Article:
Imagine the scene: the world is in chaos; sixty percent of the Earth’s population have been wiped out and those who remain must endure lakes of lava and flaming geysers. No, this fiery hellscape isn’t the result of two weeks of social distancing, but rather an invasion from the forces of Hell, following the events of 2016’s Doom. The reboot, helmed by id Software, proved to be a resounding triumph, catapulting the much-loved classic shooter into the current generation. Four years on, Doom Eternal hopes to replicate its predecessor’s success whilst meaningfully expanding on the gameplay. It’s safe to say that goal has well and truly been met.
Once again, the player is encouraged to constantly maintain their momentum, a meaty battering ram charging through demonic hordes without breaking a sweat. Such fast-paced gameplay is only possible with the game’s typically tight shooting mechanics. Every weapon, whether it be a Rocket Launcher or a pulsating energy sword, feel’s wonderfully weighted, slick and smooth, but packing just the right amount of punch. The varied arsenal is matched to an equally varied collection of enemies. Whether it be your average shambling zombie or a towering satanic titan, everything in Doom Eternal has the sole purpose of ripping you to shreds and feasting on your delicious human innards; the sad truth is, for the most part, they’re going to do just that because this game is hard. Never frustrating but always challenging, the game does an excellent job of pushing the player to their limits, forcing them to learn and adapt to survive.
Too easy? Go back and ramp up the difficulty, play with cheats or try one of the several game mode variants on offer. There’s an almost arcade-y “one more go” feel to its gameplay progression, a nostalgia which is apt for such an historic franchise. The end result, when everything is going right and the player fully understands the flow of combat, is a beautiful concoction of chaos. Of course, this is all orchestrated by a death metal soundtrack which perfectly encapsulates the on-screen intensity, building tension and even timing drops and audio queues to specific kills. Tearing off limbs and gibbing to your hearts content is even more rewarding and makes the player feel exactly how someone controlling the Slayer should feel: like a bona fide badass.
This dance of death is even more exciting with the addition of fresh traversal mechanics, most notably a shiny new grappling hook which lets you zip around the map. Whilst the platforming at times can feel a little clunky, the extra verticality and pace provided by the expanded movement options are used to great effect, both in terms of combat and exploration. On top of this, diverse and intricate level design provides arenas that are a joy to inhabit, with gameplay forcing the player to utilise every inch of space available. Visually compelling, the developers have done an excellent job of showcasing the games aesthetic and mechanical strengths in unison.
But the maps aren’t just for blasting apart swarms of imps, there’s plenty to sink your teeth into. Some fun puzzling offers a much-needed respite from the heart pounding action, whilst collectables and optional encounters provide some replayability; giving the player an incentive to back track and take a proper look around. The reward for all this effort is progress towards one of the games several, light RPG systems; whether that be upgrading weapons or unlocking abilities, allowing the player to customise their character to suit their playstyle. Completing weekly challenges and earning XP even translates over to multiplayer progress.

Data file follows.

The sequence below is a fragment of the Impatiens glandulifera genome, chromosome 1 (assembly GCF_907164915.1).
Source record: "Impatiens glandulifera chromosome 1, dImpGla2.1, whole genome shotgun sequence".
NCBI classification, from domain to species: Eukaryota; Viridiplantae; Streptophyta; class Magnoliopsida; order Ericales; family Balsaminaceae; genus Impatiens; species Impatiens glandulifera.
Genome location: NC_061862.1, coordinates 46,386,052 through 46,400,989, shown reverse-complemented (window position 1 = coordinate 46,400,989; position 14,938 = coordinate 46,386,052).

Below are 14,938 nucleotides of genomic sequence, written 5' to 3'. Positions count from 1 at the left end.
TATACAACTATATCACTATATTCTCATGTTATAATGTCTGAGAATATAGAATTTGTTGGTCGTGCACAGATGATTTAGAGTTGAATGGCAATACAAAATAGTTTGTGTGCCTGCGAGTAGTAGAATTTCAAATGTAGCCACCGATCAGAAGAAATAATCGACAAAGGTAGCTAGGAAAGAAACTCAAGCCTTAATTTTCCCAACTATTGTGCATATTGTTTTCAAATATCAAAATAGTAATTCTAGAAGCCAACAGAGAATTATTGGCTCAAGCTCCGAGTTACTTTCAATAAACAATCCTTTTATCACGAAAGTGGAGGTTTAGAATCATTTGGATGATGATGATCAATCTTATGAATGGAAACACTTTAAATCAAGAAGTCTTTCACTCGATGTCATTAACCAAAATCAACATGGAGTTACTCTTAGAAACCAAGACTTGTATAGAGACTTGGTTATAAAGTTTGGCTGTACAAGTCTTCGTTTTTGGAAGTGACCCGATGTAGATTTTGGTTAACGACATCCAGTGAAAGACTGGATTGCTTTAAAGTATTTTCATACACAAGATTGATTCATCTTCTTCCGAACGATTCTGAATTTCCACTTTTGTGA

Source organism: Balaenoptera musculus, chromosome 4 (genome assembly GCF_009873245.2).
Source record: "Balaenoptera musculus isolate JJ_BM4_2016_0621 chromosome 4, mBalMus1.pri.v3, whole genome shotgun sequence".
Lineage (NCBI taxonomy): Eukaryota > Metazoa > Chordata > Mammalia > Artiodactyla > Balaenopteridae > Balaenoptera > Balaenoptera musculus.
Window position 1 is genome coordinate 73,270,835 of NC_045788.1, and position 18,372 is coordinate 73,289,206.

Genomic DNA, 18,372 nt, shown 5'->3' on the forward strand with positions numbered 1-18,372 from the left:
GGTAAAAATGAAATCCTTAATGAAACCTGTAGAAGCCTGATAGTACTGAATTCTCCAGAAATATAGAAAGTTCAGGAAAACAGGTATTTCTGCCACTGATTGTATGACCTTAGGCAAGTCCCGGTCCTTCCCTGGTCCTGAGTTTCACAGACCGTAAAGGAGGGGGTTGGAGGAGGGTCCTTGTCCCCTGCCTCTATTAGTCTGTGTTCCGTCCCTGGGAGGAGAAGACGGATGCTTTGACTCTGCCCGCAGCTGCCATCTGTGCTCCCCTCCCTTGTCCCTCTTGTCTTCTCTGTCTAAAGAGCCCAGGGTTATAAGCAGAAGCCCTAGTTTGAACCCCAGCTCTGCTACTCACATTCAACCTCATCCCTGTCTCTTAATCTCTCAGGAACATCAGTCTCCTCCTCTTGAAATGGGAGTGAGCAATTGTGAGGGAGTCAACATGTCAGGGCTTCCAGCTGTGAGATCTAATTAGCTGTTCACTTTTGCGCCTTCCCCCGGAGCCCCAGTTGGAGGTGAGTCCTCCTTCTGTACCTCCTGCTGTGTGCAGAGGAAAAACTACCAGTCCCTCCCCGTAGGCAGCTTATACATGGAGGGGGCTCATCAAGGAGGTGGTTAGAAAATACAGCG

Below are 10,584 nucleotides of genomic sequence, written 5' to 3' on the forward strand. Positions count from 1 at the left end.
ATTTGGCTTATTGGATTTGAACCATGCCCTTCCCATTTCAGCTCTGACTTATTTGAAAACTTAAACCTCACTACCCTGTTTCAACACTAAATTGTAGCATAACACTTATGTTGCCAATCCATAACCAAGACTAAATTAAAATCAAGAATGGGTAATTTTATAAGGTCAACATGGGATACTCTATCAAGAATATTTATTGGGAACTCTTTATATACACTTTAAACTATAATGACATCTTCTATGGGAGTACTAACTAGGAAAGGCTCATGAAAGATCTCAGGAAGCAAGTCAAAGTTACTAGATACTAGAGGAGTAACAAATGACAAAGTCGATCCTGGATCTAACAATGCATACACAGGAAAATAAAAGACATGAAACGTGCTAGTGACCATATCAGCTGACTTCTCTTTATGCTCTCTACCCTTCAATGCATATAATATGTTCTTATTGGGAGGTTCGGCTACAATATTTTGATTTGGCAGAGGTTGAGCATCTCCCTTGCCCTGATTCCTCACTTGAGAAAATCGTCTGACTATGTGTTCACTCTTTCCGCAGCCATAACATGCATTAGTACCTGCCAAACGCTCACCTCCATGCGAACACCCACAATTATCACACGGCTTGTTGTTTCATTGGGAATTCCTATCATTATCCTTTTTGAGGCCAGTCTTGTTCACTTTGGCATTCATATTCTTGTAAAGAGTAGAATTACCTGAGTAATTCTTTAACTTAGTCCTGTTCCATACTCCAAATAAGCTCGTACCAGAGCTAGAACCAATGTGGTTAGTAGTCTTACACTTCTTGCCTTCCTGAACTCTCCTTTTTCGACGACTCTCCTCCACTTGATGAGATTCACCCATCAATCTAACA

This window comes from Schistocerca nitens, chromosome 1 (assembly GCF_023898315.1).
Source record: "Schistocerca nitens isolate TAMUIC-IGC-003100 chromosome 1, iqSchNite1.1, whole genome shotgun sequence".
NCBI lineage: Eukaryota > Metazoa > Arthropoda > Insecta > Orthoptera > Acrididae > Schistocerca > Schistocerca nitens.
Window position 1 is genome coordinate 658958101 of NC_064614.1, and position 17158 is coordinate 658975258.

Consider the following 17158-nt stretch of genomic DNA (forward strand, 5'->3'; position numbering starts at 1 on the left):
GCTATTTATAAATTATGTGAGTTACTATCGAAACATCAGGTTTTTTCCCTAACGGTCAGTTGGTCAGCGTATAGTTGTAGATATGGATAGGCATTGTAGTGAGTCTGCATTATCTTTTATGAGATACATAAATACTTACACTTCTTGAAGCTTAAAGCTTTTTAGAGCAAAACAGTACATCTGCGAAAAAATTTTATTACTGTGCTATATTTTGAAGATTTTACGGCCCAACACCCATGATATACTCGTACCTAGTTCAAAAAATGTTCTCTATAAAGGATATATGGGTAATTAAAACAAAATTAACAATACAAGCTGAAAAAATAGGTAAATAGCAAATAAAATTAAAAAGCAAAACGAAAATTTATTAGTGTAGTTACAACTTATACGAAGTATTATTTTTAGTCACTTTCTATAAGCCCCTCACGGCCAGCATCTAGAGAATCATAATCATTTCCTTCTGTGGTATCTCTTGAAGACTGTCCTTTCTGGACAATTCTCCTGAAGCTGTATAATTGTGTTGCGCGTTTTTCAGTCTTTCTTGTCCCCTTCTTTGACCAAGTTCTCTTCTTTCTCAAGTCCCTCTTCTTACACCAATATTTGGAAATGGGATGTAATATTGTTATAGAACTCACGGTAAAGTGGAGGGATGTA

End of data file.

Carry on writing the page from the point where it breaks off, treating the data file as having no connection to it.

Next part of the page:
For many, 2016 Doom’s multiplayer was an unnecessary addition to a game that was solely about the single player campaign. Eternal hopes to rectify this with its “Battlemode”, by giving additional purpose to its existence. Regular support in the form of challenges, events and cosmetic rewards should give incentive for players to regularly drop in, whilst linking progress to the single player hopefully prevents the core audience from feeling alienated. The mode itself sees players control either a demon or the slayer himself in a 2v1 arena. It’s a short but sweet distraction from the main game, whose longevity is yet to be determined, but is still a definite improvement on their prior attempt at multiplayer.
Eternal’s plot has received a similar face lift. You’re no longer moving from room to room, a trail of corpses in your wake, shooting bad guys for the Hell of it (pardon the pun). Instead the game delves into the franchise’s lore with some well executed world building, making the plot far more compelling than its predecessors. There’s actually reason to kill these demons other than the fact that they’re, you know, demons.
In summary, Doom Eternal is a prime example of how to do a sequel well, improving and expanding on its predecessor in almost every way whilst not losing touch of what made it a success in the first place. Given the praise the previous Doom received, well-oiled and enjoyable gun play was pretty much a given. Eternal excels in giving this gameplay far more depth and meaning, presented in a neatly wrapped blood-soaked package. It’s as if everything’s been dialled to eleven. Whether that be Mick Gordon’s gorgeous score, the flashy new puzzle and combat mechanics or the exhilarating graphics and level design. Doom Eternal is everything a Doom game should be and more.
REVIEW CODE: A complimentary Sony Playstation 4 code was provided to Bonus Stage for this review. Please send all review code enquiries to email@example.com.
Subscribe to our mailing list
Get the latest game reviews, news, features, and more straight to your inbox
Thank you for subscribing to Bonus Stage.
Something went wrong.
Doom Eternal Review
Gameplay - 9/10
Graphics - 10/10
Sound - 10/10
Replay Value - 8/10
It’s as if everything’s been dialled to eleven. Doom Eternal is everything a Doom game should be and more.